|Appears in Collections:||Faculty of Social Sciences eTheses|
|Title:||The role of social networking sites in career management skills|
Second-level digital divide
|Publisher:||University of Stirling|
|Abstract:||The influential work of Rainie and Wellman (2012) posits that use of social networking sites as tools to harness resources of social relations are transformational in context of equality of opportunity in career attainment. This conceptualisation is rooted within social capital theory, whereby personal connections are viewed as potential resources (Lin, 1999) with important benefits for accessing new opportunities and knowledge (Granovetter, 1973, Burt, 1995). Social networking sites offer opportunities for people to network and expand their social capital networks (Rainie and Wellman, 2012), an important career management skill (SDS, 2012). Whilst many consider social networking site usage to be ubiquitous, skill levels required to use the internet productively are unevenly distributed amongst the online population, and closely reflect traditional forms of social and economic inequality (Hargittai, 2008a). This study investigates utility of SNS as a career management tool as envisaged by Rainie and Wellman (2012), whilst accounting for the second-level digital divide. Enquiry incorporates examination of the relationship between SNS use and career-related outcomes across these key themes. Secondary survey data are utilised exploring the general population, with primary data gathered on mothers of small child, students in further education, and people who have recently been made redundant. These groupings represent people at different career stages, with differing age profiles and different relationships with social media and the internet more generally. Findings show no consistent benefit to career outcomes associated with SNS use, suggesting that potential benefits are not realised. Although analyses related to the second-level digital divide hint at existence of systematic online inequality, precise identification is not achieved. There is no compelling evidence found that people’s social networking site usage is associated with career-based outcomes.|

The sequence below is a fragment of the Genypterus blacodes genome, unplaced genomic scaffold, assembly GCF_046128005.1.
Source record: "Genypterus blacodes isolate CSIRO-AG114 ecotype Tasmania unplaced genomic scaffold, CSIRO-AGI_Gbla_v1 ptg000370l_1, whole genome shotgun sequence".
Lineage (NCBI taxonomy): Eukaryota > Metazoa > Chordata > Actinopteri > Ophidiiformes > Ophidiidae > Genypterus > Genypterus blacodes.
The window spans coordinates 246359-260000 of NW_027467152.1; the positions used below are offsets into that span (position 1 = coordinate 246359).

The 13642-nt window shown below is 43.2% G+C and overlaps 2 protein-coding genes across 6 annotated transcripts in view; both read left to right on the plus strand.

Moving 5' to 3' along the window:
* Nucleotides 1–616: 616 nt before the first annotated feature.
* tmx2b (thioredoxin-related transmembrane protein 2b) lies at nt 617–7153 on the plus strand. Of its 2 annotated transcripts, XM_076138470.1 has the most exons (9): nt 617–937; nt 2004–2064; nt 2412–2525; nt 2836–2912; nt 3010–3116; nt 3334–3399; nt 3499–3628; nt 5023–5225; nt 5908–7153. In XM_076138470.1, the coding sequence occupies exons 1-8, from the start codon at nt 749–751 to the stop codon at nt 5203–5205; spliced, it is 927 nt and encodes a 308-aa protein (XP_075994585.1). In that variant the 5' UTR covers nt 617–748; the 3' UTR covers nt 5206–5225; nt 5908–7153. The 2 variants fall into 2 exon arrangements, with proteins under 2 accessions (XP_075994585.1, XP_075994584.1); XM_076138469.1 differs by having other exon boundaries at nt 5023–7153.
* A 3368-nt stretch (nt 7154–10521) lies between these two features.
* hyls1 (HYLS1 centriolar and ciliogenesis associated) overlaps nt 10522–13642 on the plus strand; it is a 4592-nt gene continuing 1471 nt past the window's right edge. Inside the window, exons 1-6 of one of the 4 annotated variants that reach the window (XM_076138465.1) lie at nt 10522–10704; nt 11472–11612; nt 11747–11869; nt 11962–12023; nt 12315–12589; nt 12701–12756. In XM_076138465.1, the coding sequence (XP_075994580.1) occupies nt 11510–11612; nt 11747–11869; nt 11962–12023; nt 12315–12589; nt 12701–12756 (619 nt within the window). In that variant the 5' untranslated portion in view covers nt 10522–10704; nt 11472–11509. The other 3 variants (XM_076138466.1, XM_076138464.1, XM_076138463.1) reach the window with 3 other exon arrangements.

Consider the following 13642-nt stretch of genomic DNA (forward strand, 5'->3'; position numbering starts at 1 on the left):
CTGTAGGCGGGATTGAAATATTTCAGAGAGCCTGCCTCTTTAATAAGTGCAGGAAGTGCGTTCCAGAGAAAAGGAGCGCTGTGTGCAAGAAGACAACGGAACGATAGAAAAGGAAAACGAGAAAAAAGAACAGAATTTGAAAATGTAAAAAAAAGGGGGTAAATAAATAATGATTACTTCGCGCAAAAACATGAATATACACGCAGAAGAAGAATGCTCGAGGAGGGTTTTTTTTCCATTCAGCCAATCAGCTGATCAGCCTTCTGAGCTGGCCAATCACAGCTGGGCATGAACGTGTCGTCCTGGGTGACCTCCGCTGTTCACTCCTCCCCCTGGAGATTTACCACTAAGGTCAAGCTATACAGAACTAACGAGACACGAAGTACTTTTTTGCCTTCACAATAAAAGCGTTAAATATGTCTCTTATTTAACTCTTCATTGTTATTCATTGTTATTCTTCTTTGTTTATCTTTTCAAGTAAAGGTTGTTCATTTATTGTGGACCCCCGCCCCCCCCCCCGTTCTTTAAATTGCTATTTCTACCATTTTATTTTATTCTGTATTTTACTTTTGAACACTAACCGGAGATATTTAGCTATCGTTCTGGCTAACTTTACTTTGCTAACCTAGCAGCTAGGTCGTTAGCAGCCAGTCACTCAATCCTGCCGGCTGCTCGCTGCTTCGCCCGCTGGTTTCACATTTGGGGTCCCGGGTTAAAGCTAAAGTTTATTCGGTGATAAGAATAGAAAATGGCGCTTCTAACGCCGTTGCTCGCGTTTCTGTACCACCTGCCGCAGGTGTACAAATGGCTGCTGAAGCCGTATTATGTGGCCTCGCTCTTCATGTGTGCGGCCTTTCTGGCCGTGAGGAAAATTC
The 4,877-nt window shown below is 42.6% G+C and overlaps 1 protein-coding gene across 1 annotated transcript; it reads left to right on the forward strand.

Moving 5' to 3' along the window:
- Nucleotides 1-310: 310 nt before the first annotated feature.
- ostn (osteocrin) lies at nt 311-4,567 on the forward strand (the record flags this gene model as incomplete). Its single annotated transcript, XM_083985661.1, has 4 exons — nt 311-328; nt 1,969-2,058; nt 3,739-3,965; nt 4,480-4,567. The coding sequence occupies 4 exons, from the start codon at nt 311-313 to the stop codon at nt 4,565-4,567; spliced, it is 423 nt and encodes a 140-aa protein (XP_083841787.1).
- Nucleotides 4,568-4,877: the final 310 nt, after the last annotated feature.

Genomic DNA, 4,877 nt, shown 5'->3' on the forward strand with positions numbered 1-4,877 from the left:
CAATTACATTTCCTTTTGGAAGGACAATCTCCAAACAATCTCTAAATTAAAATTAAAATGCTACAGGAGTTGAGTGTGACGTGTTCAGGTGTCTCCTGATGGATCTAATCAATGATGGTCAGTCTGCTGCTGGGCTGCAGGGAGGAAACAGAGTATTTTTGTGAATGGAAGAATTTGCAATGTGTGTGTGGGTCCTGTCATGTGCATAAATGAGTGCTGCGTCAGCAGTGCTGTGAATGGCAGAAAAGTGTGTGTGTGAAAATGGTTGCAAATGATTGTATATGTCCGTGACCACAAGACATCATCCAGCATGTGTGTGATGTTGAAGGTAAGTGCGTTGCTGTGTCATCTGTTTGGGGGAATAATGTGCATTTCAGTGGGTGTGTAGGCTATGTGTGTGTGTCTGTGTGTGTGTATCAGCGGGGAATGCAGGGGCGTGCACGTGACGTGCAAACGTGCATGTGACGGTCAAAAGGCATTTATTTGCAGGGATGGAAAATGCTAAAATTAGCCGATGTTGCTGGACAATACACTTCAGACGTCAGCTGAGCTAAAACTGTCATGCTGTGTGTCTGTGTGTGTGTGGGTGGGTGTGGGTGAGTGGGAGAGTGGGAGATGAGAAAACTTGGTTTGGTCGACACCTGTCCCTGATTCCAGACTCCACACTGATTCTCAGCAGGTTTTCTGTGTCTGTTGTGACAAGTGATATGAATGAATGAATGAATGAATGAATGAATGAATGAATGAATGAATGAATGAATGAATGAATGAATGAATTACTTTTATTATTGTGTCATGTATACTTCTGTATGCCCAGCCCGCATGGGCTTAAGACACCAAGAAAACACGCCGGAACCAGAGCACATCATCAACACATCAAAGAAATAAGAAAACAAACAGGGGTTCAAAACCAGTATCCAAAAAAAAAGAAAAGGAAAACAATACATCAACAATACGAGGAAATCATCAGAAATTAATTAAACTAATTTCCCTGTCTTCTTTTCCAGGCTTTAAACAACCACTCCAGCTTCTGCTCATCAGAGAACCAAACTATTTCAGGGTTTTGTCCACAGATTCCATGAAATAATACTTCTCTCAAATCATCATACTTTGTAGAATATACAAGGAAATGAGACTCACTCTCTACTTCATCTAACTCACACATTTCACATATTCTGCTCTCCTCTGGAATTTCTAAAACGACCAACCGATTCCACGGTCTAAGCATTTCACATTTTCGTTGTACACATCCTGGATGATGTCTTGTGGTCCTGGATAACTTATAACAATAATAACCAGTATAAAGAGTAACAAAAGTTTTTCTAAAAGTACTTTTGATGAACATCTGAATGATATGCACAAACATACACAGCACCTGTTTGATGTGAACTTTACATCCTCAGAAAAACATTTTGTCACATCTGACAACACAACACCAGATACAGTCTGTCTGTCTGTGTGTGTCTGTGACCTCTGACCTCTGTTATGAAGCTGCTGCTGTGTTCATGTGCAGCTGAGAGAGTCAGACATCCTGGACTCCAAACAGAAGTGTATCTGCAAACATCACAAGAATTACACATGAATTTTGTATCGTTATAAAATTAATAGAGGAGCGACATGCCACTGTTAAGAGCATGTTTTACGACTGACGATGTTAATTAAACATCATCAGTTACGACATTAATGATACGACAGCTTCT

|Type:||Thesis or Dissertation|
|Final Thesis_corrections.pdf||2.8 MB||Adobe PDF||View/Open|
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